You can sing Mercedes Benz roughly thirty times in a single hour if you immediately start over again right after you’ve reached the end.
I know because I did it once, in the middle of the night, my voice a whispered shush beside my infant’s ear. I held him in the cup of my arms, my shoulders hunched forward as I swayed back and forth, singing an endless loop. It was the third night in a row where he awoke around two in the morning wailing and refusing comfort. Only one night since I’d held him in front of the swirling air of a box fan and, when he briefly, mercifully paused his screaming, set him down on the floor and yelled, “maybe this fan should be your fucking mother then!” I was losing it.
The song began as a plea, and turned into a meditation. “Oh lord,” I sang, over and over, cradling the tiny aching soul I had created. I must make amends. Again, and again, and again, as his eyes closed and his body stilled. A mantra. A prayer. I’d come to the end and start once more--oh lord, oh lord, oh lord, oh lord--long after he had fallen asleep.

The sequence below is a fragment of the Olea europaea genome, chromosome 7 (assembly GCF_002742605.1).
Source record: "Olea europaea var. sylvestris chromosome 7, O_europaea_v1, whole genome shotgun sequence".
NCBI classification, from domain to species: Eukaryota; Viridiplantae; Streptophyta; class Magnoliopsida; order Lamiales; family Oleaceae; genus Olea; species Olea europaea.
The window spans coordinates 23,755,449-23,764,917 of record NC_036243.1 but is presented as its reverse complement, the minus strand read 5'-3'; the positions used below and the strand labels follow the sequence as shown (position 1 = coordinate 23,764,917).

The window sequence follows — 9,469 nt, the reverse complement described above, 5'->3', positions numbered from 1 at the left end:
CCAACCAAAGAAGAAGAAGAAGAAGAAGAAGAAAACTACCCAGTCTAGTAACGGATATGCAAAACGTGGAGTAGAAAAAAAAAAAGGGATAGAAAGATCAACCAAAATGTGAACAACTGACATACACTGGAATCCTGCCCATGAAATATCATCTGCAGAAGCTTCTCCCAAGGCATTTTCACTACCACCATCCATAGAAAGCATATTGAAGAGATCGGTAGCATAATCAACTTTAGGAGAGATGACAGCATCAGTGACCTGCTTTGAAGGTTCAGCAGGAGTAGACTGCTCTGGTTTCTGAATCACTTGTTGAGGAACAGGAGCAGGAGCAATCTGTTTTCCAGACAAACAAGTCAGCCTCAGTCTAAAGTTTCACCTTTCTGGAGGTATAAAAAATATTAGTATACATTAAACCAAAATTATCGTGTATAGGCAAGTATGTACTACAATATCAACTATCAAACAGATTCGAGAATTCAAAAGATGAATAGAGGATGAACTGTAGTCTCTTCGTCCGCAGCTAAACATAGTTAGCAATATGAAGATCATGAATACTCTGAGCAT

His body, small and heavy, restful in my hands, I kept going, singing the lullaby into the quiet night. Not for the child in my arms, but for myself, the tender, broken part of me, desperate to be held.
Claire Taylor writes poetry, short fiction, and the occasional essay. Her work has appeared or is forthcoming in numerous print and online journals including Capsule Stories, Sage Cigarettes Magazine, Dreams Walking, and Canary Literary Journal. She is the creator of Little Thoughts, a monthly newsletter of original stories and poetry for children. She lives in Baltimore, Maryland and can be found online at clairemtaylor.com, Twitter @ClaireM_Taylor and Instagram @todayweread.